One of the wonderful things about going to a university like Brandeis is being able to hear intellectual leaders, change-makers and industry powerhouses speak about their work. Clubs, organizations, institutes and departments all work to bring important individuals to campus so that members of the Brandeis community can learn directly from their personal experiences and scholarship. Recently, the University has hosted a wide range of influential speakers.

This board commends the University departments, clubs and organizations that have worked to bring these influential speakers to Brandeis, providing students from all across campus with opportunities to learn directly from leaders in their fields. 

Yet as important and interesting as these events are, they are often scheduled in ways that make them inaccessible to students. Events are often timed around lunchtime, which is convenient for off-campus guests who attend these lectures and panels for a combination of a light lunch and intellectually stimulating conversation. However, this timing is incredibly inconvenient for Brandeis students.

Brandeis classes, especially those who study humanities and social sciences, tend to cluster around the middle of the day, falling into a few key blocks of time. Popular class times are 11 a.m. to 12:20 p.m. or 12:30 to 2 p.m., as well as one-hour classes between 11 a.m. and 2 p.m. These class times are favored by students who do not want to wake up for 9 a.m. classes, attend classes later in the day or have to work, but they directly conflict with a substantial number of the speaker events that are held on campus.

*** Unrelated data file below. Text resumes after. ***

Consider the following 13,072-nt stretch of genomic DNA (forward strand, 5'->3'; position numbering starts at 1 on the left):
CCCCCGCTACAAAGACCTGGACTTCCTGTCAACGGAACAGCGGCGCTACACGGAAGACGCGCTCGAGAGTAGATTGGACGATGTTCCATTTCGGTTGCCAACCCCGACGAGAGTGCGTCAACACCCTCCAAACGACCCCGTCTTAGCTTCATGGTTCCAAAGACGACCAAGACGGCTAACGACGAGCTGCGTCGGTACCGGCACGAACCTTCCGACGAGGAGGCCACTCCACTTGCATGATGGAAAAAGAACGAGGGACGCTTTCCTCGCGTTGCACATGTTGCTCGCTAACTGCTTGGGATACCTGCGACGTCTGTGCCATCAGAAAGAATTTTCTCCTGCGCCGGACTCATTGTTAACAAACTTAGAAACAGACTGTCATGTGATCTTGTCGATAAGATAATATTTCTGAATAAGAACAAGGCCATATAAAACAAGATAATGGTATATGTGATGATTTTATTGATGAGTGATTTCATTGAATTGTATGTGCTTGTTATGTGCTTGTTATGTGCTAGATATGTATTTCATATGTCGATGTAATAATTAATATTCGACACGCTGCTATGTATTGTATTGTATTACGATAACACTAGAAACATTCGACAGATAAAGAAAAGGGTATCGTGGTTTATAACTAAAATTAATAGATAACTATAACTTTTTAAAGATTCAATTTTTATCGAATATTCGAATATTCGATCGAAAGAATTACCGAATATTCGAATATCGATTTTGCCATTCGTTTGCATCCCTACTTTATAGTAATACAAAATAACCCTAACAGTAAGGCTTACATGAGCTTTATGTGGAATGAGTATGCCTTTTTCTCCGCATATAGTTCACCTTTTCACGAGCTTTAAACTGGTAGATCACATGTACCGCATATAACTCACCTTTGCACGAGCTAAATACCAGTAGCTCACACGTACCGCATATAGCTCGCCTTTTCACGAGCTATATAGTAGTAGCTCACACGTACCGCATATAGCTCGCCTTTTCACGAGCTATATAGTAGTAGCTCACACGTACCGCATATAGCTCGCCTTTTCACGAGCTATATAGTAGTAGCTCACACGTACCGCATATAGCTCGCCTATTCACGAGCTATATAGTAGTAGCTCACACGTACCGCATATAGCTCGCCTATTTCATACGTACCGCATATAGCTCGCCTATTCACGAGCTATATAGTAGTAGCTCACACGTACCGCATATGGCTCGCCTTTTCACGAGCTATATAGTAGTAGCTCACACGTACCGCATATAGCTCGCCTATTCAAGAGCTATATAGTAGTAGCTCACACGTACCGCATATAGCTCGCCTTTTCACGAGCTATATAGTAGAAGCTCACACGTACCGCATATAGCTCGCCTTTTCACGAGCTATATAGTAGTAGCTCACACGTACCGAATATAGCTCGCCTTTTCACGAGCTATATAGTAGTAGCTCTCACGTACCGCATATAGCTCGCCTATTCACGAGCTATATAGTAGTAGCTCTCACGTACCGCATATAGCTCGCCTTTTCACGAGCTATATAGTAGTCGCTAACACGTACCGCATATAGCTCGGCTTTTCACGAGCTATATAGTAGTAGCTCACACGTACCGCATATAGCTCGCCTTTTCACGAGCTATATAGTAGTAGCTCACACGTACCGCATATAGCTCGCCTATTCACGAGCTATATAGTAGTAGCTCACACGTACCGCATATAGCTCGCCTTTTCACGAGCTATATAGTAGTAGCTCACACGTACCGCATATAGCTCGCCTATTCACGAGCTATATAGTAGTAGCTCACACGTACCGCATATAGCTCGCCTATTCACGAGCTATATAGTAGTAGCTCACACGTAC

To compound this issue, events are often scheduled at times that do not align with common Brandeis class blocks. For instance, an event held from noon to 1:30 p.m. may seem like an ideal lunch event, but it conflicts with three of the different class blocks listed above — and few classes are held during that block. A similar dynamic occurs for events that start at 3 p.m., as 2 to 3:20 p.m. and 3:30 to 5 p.m. classes — or lab classes that fill the entire afternoon — are much more common than classes that start or end at 3 p.m., once again increasing the likelihood that classes conflict with events.

While classes will always conflict with events, it is possible to minimize conflicts by being aware of popular class times. When scheduling events, departments should consider these times, and work to find times that conflict with as few time blocks as possible. Putting events within popular class blocks has two advantages — it minimizes the number of blocks that they conflict with, and it also makes it easier for professors, should they choose and should the timing align, to bring their students to relevant events. Additionally, few Brandeis classes occur after 5 p.m., making that a good start time for events. 

We urge departments to consider and prioritize students when scheduling events, because we recognize how important and inspiring these events can be, and we want to maximize their accessibility and benefit.